The city’s reputation for tolerance was sufficiently well established in 1965, when the American Football League’s All-Star game was moved from New Orleans to Houston after players protested the exclusion of blacks from New Orleans hotels and businesses.
In 1965, the Milwaukee Braves announced plans to move to Atlanta. Star player Henry Aaron, who grew up in segregated Mobile, Alabama, at first expressed displeasure at returning to the South. But after local businessmen showed him around town, Aaron said he wouldn’t mind playing in Atlanta. Within five years, major league teams were playing in New Orleans and Dallas, moves that would have been unthinkable under segregation.
The connection between big-league sports and desegregation is unsurprising because, by the 1960s, virtually all major baseball, basketball, and football teams had valuable black players. In a marked contrast, openly gay professional athletes are still a rarity, and transgender athletes even more so. So, it is nothing short of remarkable that major sports organizations have been willing to go as far as they have in responding to anti-LGBT legislation. And much of this likely comes down to business interests.
The nominally nonprofit NCAA has waffled on how far its willing to go to support LGBT rights, but the openly profit-seeking NBA has made it “crystal clear” that its 2017 All-Star game will only be held in Charlotte if North Carolina’s new state law is repealed or significantly modified. Opposition by the National Football League (suggesting that it might cost Atlanta a future Super Bowl) played a role in Georgia Governor Nathan Deal’s decision on March 28 to veto a bill similar to North Carolina’s.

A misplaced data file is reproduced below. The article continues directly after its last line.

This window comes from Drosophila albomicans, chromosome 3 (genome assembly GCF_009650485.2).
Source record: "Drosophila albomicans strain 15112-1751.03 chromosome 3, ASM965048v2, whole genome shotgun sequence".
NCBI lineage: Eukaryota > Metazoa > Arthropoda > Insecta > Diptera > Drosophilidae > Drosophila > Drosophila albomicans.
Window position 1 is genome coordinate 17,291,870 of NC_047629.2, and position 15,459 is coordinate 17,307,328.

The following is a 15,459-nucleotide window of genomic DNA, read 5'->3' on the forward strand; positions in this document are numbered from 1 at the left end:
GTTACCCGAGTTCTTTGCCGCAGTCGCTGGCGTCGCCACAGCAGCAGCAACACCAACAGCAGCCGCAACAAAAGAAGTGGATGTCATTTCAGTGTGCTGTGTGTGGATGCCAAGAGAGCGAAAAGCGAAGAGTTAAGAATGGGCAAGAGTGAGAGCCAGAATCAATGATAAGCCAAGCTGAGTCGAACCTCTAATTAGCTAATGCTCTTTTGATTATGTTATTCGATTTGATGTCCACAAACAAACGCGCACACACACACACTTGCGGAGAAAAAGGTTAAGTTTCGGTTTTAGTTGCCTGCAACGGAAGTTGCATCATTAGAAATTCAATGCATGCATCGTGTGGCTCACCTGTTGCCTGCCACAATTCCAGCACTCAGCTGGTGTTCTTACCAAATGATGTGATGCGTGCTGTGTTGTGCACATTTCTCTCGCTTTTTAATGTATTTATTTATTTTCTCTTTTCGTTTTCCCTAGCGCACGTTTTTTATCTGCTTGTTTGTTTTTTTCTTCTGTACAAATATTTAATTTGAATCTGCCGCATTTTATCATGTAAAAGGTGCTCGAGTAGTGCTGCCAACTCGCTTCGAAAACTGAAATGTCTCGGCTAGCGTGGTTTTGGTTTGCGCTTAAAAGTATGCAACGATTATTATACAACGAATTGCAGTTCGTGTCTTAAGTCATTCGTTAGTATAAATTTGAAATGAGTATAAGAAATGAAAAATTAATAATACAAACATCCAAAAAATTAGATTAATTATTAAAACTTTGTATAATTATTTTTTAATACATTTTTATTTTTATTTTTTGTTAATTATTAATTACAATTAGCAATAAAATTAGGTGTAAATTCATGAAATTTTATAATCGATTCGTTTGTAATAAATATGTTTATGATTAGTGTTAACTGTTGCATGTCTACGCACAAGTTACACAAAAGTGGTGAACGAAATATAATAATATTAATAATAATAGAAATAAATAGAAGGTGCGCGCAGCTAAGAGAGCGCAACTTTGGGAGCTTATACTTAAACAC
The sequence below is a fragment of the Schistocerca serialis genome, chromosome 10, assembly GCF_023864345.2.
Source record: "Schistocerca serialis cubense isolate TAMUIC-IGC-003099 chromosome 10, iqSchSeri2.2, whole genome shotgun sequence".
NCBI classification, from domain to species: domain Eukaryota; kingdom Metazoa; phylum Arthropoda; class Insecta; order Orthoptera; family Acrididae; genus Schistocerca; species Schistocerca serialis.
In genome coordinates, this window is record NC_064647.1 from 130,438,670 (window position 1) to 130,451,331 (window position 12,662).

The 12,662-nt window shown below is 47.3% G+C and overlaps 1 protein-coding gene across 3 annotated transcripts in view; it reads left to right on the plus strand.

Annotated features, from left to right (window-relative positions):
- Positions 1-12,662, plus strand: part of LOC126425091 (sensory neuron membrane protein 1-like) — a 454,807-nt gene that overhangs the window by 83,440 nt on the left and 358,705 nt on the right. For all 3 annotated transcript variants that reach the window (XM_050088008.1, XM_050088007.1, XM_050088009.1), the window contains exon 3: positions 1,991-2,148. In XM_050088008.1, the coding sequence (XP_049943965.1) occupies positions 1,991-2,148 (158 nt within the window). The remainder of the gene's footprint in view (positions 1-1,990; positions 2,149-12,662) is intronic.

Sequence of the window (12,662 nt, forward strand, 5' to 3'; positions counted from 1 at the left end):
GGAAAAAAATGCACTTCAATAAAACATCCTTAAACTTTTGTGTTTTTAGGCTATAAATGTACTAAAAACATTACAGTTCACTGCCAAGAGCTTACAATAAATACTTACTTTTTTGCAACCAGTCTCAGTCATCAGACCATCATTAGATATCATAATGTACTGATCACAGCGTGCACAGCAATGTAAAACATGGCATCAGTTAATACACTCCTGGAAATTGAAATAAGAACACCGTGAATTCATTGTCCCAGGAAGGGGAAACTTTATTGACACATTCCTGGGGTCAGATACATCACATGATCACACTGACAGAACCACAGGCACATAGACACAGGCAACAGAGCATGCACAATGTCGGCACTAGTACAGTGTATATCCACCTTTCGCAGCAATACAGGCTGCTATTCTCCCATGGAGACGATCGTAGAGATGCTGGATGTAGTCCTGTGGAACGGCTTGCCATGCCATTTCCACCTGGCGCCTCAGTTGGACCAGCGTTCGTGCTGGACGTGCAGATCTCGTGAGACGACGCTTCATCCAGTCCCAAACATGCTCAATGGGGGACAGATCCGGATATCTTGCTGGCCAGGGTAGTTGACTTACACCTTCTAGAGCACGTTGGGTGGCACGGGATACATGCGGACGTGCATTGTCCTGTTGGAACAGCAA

Like their counterparts in the business community, many of whom have valued gay employees, these organizations have come to understand that being on the right side of history serves both economic and social objectives. As a GlaxoSmithKline representative told Reuters, “policies that impede inclusion and diversity impede North Carolina’s competitive ecosystem and hinder our ability to recruit and retain key talent.”
Enlightened self-interest from the business community helped the South rejoin the nation during the Civil Rights era. Will it happen again?
Gavin Wright is the William Robertson Coe Professor of American Economic History Emeritus at Stanford University, and author of Sharing the Prize: The Economics of the Civil Rights Revolution in the American South.